So, the word “continue” will need to change to “increase” if targets are to be met. If we continue to do the same thing we’ve always done we’ll continue to get the same result.

The CAP budget is divided out and while there is potential for underspends in some schemes, funding will be needed from the National Exchequer.

What about the declining area?

These targets were relatively modest in previous reports and have now been dramatically increased when tillage area is under pressure. It’s welcome as it should bring payments to tillage farmers and very importantly store carbon in the soil.

However, there seems to be a misunderstanding of what is happening on the ground. Tillage area is estimated to decrease this year by 5,600ha.

More land has left tillage farms and, in many cases, has gone to dairy, as the sector has been able to compete at higher prices in the land rental market and needs land to meet nitrates requirements or else decrease animal numbers.

Many of these farms have planted maize, beet or cereal crops on the land they have rented. This means tillage farmers are losing land, but the tillage area might not show as big a loss as some other farms are sowing tillage crops.

So, a skillset is being underutilised. Tillage farmers’ skills are not being utilised.

Those livestock farmers will most likely keep the straw for their own use and many will not grow cover crops or will not be able to plant cover crops on land from late-harvested crops like maize.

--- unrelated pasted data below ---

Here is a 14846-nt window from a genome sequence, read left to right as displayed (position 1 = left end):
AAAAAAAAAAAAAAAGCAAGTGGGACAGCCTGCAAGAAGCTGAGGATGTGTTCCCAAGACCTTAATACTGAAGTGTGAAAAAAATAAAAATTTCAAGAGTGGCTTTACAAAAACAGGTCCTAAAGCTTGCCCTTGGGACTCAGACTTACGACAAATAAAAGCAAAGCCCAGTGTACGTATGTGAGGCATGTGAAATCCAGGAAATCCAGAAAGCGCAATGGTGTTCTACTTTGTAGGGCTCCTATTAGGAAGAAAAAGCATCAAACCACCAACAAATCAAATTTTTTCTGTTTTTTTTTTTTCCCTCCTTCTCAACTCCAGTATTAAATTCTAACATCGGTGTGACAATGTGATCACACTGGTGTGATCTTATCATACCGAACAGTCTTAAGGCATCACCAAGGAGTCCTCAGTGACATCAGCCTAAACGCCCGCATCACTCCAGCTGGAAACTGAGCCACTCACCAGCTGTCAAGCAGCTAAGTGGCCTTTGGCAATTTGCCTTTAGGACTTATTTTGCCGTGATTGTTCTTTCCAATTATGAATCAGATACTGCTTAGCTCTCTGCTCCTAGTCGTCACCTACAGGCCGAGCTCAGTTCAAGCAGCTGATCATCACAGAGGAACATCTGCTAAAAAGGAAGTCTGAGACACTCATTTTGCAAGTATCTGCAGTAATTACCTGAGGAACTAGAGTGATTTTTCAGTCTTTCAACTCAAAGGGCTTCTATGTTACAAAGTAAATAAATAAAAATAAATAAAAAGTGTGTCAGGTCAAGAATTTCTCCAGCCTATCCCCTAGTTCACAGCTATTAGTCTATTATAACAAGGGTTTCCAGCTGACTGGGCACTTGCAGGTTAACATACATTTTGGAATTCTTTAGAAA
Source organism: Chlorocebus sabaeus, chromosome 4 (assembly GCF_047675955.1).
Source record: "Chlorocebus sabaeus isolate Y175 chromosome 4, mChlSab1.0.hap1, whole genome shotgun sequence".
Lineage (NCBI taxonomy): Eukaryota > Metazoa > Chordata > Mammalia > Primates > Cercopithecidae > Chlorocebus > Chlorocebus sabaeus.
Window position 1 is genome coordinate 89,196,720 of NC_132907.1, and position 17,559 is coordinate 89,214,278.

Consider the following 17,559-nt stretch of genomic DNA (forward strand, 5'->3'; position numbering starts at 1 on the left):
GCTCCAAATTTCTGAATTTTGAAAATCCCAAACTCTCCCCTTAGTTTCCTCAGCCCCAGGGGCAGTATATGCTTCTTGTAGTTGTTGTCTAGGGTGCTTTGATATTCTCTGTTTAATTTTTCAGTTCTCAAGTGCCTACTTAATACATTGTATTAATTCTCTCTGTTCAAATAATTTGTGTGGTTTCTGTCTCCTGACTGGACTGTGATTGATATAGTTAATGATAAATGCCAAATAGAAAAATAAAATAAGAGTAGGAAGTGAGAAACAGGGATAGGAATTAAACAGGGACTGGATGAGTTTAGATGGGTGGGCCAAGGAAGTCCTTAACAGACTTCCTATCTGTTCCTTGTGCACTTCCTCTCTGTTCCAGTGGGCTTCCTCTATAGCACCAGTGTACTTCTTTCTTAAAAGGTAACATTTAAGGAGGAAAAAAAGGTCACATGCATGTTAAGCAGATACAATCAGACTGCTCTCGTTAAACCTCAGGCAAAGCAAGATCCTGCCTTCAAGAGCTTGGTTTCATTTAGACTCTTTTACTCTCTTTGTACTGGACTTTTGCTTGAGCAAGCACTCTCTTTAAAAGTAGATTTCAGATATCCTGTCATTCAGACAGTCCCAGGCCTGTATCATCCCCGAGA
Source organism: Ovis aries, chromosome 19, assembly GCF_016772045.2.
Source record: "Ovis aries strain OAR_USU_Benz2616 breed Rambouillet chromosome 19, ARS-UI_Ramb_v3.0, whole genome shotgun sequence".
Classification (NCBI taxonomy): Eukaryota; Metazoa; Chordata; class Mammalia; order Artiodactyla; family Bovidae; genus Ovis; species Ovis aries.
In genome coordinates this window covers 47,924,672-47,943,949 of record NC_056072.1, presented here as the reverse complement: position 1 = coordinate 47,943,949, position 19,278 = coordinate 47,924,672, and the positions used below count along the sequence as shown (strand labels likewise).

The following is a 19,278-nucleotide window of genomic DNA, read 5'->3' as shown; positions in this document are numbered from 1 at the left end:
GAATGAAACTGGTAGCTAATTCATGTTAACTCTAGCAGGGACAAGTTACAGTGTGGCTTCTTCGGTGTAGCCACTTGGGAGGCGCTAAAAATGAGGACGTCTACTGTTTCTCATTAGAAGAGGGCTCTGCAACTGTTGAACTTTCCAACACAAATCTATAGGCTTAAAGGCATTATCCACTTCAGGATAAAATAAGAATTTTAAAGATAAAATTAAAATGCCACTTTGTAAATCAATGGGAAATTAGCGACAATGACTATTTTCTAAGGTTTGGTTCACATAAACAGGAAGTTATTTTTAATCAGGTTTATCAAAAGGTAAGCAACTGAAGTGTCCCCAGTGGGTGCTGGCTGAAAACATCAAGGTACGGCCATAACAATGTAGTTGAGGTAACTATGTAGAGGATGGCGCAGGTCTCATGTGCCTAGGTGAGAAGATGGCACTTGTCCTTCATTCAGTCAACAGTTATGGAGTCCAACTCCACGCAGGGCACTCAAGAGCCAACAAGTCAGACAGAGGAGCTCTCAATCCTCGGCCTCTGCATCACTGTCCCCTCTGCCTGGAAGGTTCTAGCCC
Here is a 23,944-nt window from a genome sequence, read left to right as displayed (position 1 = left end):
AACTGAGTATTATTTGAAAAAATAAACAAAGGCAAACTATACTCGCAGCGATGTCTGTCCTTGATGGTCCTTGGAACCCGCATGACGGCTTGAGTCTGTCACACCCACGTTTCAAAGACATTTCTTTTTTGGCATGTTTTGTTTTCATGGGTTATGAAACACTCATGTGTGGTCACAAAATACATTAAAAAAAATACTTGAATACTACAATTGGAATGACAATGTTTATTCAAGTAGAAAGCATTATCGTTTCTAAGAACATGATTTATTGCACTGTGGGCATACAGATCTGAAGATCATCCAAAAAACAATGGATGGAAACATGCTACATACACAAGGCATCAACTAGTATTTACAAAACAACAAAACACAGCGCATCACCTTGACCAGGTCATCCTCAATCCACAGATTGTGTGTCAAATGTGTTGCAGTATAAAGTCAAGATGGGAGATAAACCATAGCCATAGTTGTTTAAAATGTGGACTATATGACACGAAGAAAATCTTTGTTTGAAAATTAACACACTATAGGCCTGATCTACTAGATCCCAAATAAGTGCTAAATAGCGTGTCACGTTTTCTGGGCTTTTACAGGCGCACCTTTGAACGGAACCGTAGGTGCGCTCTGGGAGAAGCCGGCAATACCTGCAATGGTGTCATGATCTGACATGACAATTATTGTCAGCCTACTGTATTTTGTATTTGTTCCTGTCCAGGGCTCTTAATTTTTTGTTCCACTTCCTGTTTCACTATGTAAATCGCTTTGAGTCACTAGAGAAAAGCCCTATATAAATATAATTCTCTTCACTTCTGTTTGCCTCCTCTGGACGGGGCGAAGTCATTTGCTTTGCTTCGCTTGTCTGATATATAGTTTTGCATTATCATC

If the grant for slurry storage was approved it may help to improve the circular economy. Yes, the grant is likely to have low uptake, but the idea behind it is good. An agreement needs to be in place between the importer of organic manure and the person producing the slurry in order to receive the grant.

This can lead to slurry being imported and a crop being grown. It frees up the land and allows tillage farmers to use their skillset and grow the best crops possible.

Writing about increasing tillage area, straw incorporation and cover crops is all well and good, but where will all the land come from?

‘Scope’ for additional land?

The 2024 Climate Action Plan says: “There is scope to increase the area under tillage, despite increasing land competition from the dairy sector.”

Where is the scope? Where is all this land going to come from? There will only be scope if tillage farmers can get access to land and if real regulations can be brought in from Government to support tillage.

It doesn’t have to be a payment. Why is there no reward to use Irish grain in animal feed? Why are Teagasc, Bord Bia and ICBF allowed to launch Ag Nav without solid figures on animal feed?

How can you accurately estimate the carbon footprint of meat or milk without accurate animal feed figures?

And why is the technical file of Irish whiskey untouchable? Why is it okay to produce Irish whiskey from grain produced anywhere in the world?